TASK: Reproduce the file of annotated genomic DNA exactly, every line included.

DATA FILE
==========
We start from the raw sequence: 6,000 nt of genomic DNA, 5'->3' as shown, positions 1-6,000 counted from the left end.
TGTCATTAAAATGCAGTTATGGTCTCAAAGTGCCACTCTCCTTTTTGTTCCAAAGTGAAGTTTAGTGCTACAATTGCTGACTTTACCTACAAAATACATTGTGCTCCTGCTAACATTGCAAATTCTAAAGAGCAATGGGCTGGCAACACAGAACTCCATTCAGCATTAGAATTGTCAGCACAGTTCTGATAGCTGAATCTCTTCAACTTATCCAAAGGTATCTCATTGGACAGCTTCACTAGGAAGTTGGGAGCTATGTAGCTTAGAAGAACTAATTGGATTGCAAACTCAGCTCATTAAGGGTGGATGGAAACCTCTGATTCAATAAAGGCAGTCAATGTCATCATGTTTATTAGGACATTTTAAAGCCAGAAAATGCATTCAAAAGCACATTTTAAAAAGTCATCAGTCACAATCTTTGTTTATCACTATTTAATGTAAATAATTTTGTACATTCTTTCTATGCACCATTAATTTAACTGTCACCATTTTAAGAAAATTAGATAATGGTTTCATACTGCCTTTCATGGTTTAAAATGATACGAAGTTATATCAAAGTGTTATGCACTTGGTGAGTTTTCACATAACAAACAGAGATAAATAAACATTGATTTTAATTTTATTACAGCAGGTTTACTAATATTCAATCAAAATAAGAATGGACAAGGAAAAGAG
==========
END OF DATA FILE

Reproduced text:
We start from the raw sequence: 6,000 nt of genomic DNA, 5'->3' as shown, positions 1-6,000 counted from the left end.
TGTCATTAAAATGCAGTTATGGTCTCAAAGTGCCACTCTCCTTTTTGTTCCAAAGTGAAGTTTAGTGCTACAATTGCTGACTTTACCTACAAAATACATTGTGCTCCTGCTAACATTGCAAATTCTAAAGAGCAATGGGCTGGCAACACAGAACTCCATTCAGCATTAGAATTGTCAGCACAGTTCTGATAGCTGAATCTCTTCAACTTATCCAAAGGTATCTCATTGGACAGCTTCACTAGGAAGTTGGGAGCTATGTAGCTTAGAAGAACTAATTGGATTGCAAACTCAGCTCATTAAGGGTGGATGGAAACCTCTGATTCAATAAAGGCAGTCAATGTCATCATGTTTATTAGGACATTTTAAAGCCAGAAAATGCATTCAAAAGCACATTTTAAAAAGTCATCAGTCACAATCTTTGTTTATCACTATTTAATGTAAATAATTTTGTACATTCTTTCTATGCACCATTAATTTAACTGTCACCATTTTAAGAAAATTAGATAATGGTTTCATACTGCCTTTCATGGTTTAAAATGATACGAAGTTATATCAAAGTGTTATGCACTTGGTGAGTTTTCACATAACAAACAGAGATAAATAAACATTGATTTTAATTTTATTACAGCAGGTTTACTAATATTCAATCAAAATAAGAATGGACAAGGAAAAGAG